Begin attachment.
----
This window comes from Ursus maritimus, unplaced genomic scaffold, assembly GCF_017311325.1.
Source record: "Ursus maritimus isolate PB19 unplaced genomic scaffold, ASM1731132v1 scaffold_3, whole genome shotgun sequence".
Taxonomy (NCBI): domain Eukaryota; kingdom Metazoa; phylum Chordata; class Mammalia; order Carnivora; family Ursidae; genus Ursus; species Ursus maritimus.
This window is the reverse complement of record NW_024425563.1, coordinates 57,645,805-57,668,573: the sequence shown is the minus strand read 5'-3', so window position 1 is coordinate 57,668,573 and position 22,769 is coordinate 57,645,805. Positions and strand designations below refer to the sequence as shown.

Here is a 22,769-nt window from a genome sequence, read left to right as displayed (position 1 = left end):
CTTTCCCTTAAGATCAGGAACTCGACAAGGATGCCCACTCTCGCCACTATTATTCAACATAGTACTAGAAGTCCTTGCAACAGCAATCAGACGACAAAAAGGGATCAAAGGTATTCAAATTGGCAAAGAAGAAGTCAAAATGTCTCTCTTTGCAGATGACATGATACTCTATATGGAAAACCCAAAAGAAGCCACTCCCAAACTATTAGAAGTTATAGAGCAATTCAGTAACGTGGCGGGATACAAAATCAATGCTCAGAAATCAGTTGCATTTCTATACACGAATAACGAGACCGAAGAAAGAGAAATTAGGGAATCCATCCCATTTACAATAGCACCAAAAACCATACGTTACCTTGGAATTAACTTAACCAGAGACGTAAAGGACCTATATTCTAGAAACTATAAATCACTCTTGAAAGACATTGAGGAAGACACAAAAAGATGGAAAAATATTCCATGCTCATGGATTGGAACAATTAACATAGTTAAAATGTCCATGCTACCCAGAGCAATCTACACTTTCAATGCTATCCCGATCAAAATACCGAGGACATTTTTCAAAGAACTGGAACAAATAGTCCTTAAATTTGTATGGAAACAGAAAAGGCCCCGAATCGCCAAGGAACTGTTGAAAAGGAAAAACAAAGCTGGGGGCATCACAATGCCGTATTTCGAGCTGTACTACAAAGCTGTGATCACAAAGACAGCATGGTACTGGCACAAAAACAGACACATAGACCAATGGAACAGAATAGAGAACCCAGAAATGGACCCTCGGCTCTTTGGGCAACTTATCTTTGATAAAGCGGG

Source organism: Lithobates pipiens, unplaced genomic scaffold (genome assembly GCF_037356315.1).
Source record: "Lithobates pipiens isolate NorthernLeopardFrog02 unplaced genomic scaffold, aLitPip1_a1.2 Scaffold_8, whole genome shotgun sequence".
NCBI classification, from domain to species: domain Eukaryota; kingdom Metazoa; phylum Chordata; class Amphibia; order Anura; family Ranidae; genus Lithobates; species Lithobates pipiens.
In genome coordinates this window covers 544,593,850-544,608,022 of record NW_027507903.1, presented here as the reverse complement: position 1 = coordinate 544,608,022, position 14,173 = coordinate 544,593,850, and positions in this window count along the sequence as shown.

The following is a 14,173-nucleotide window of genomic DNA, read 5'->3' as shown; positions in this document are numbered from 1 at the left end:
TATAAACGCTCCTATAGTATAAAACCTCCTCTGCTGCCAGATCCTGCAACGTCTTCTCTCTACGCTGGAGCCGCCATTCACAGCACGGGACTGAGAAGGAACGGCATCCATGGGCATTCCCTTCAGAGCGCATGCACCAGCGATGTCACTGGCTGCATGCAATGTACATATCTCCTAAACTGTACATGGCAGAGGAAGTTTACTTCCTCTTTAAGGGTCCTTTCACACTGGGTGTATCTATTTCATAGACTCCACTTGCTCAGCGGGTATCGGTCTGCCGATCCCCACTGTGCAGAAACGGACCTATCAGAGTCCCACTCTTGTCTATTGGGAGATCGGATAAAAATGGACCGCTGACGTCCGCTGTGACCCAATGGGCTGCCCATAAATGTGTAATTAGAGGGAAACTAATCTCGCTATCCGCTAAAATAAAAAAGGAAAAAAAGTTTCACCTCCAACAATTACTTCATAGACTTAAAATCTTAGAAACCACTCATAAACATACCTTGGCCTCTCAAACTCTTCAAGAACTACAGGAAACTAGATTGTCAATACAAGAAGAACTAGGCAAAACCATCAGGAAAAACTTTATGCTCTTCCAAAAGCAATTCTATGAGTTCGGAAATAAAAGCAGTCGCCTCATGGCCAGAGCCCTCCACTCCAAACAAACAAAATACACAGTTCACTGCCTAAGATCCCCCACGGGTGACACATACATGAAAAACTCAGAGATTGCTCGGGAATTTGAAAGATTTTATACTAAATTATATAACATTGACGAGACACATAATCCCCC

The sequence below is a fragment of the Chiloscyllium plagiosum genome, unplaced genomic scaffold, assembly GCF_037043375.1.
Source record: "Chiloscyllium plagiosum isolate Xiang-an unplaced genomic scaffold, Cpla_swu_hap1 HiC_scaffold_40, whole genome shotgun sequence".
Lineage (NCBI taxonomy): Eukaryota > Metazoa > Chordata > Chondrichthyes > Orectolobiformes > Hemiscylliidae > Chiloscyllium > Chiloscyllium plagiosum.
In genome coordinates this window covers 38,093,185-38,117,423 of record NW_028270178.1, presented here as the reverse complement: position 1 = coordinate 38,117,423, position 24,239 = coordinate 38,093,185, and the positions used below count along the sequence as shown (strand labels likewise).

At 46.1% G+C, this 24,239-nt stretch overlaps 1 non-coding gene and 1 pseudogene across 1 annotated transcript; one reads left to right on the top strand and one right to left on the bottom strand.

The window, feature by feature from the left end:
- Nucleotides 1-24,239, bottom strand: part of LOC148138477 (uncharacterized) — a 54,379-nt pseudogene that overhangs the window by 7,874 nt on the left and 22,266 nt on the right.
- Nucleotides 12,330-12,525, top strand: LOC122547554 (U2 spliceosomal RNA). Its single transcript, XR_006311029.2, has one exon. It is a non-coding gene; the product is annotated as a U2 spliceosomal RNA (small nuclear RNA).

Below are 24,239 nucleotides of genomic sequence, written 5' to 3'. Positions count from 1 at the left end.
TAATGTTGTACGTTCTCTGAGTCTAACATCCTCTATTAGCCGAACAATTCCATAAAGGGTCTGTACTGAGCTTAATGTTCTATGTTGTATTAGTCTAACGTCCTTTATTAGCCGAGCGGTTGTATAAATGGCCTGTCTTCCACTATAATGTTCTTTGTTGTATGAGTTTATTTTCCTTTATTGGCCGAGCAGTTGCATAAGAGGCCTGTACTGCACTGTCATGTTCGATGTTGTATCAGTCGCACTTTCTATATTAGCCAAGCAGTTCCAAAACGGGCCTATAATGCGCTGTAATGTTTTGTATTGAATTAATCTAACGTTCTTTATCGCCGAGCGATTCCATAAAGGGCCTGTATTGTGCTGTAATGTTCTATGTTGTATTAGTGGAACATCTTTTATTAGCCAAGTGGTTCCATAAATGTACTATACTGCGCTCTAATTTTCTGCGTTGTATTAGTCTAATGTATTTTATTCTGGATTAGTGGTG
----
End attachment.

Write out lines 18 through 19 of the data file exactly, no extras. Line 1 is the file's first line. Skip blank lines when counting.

The window, feature by feature from the left end:
- Nucleotides 1-24,239, bottom strand: part of LOC148138477 (uncharacterized) — a 54,379-nt pseudogene that overhangs the window by 7,874 nt on the left and 22,266 nt on the right.